While I am no expert in CVD, there are plenty of people who are. The role of LDL-C in CVD amongst experts in the field is widely accepted. In fact, The European Atherosclerosis Panel have nicely outlined several key points as to why LDL-C is causal in CVD (13), with some of the most striking as follows:
''The consistency in the data: Over 200 studies involving more than 2 million participants with over 20 million person-years of follow-up and more than 150 000 cardiovascular events consistently demonstrate a dose-dependent, log-linear association between the absolute magnitude of exposure to LDL and the risk of atherosclerosis cardiovascular disease.
Reduction in risk with intervention: More than 30 randomized trials involving over 200 000 participants and 30 000 ASCVD events evaluating therapies specifically designed to lower LDL (including statins, ezetimibe, and PCSK9 inhibitors) consistently demonstrate that reducing LDL cholesterol (LDL-C) reduces the risk of ASCVD events proportional to the absolute reduction in LDL-C.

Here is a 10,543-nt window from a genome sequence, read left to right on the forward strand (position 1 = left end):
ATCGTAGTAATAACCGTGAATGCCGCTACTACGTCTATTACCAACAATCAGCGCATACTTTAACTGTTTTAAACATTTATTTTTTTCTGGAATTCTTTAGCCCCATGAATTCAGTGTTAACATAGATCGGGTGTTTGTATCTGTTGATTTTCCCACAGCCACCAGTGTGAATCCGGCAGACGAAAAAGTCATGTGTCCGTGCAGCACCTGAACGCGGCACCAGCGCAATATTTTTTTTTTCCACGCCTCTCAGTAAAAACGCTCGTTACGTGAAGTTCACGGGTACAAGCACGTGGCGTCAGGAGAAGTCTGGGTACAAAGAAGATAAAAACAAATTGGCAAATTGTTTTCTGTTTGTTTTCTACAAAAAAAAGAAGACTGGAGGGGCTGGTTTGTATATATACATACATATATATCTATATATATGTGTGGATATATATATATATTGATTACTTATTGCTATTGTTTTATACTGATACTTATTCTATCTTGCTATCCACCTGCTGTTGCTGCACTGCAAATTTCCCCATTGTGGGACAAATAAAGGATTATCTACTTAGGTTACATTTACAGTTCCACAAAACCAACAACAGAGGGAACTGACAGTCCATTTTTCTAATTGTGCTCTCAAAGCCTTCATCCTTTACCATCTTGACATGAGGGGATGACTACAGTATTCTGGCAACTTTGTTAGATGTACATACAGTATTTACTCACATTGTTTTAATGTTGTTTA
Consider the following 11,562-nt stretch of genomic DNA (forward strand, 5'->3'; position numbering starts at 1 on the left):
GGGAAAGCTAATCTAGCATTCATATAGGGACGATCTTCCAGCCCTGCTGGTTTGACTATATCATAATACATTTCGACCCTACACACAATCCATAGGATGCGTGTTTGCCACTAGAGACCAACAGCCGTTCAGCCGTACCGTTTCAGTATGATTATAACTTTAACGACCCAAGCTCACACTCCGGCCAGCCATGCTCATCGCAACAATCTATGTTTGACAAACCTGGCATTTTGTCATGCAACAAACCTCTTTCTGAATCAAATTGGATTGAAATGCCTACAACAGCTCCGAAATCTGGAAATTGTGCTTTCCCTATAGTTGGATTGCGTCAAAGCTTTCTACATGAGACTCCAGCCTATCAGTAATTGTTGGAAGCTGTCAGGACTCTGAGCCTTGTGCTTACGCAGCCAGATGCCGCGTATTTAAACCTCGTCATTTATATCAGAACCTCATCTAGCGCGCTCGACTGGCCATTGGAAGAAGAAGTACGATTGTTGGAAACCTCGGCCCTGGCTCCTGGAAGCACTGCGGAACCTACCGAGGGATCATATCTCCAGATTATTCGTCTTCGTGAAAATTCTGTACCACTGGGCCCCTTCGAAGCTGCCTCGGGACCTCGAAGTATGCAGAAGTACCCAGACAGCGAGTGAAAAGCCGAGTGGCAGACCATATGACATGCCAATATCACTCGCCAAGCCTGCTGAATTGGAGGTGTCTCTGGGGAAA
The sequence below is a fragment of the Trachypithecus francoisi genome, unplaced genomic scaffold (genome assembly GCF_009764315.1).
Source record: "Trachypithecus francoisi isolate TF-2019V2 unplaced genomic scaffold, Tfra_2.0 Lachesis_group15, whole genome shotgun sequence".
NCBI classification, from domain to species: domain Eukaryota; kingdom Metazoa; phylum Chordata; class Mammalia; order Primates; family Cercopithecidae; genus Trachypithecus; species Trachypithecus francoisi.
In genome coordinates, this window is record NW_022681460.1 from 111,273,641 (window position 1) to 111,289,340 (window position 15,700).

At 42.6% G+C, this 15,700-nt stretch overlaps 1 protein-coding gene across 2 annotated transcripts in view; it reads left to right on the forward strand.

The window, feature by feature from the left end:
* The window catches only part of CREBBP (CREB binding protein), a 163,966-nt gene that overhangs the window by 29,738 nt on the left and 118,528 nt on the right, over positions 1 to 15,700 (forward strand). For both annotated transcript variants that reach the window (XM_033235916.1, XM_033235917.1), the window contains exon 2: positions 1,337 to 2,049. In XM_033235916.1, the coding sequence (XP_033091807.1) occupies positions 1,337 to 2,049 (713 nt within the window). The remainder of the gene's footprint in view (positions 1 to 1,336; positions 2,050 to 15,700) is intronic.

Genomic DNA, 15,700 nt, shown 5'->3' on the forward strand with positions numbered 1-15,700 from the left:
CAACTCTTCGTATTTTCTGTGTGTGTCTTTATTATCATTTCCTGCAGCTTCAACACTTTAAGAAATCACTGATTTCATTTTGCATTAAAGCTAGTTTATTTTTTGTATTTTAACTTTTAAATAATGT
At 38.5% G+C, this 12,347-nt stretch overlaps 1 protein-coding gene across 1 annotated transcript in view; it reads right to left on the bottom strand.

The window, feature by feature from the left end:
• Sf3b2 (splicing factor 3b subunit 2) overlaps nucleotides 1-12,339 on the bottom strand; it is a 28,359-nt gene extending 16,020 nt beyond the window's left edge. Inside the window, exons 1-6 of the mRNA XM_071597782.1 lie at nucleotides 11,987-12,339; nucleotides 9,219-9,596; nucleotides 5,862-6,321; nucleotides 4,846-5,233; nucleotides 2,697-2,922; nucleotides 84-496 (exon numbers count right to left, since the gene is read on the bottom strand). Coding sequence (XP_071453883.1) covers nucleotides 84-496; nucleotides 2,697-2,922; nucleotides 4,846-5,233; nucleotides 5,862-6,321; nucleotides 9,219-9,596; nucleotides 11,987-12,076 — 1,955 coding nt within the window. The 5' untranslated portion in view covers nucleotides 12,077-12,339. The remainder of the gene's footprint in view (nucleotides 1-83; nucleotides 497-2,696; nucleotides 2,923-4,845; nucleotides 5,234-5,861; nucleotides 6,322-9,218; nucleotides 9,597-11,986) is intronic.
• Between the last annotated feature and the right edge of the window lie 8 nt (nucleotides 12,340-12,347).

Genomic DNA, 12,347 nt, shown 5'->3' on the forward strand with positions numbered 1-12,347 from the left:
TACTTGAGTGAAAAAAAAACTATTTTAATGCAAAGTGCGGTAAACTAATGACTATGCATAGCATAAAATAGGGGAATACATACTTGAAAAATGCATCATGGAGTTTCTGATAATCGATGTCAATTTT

Coherence in the data: Monogenic lipid disorders, prospective cohort studies, Mendelian randomization studies, and randomized intervention trials all show a dose-dependent, log-linear association between the absolute magnitude of exposure to LDL and risk of ASCVD.''
Convergence of data from different study designs
Converging data from different research methodologies provides the most accurate reflection of the true relationship between an exposure and outcome. While unknowns may still remain, science is about making inferences based on what is possible to measure with the tools we have available. Each study design has its own unique value in research and when converging different lines of evidence, the limitations that are concomitant with each design are often attenuated as different designs account for the limitations found in others.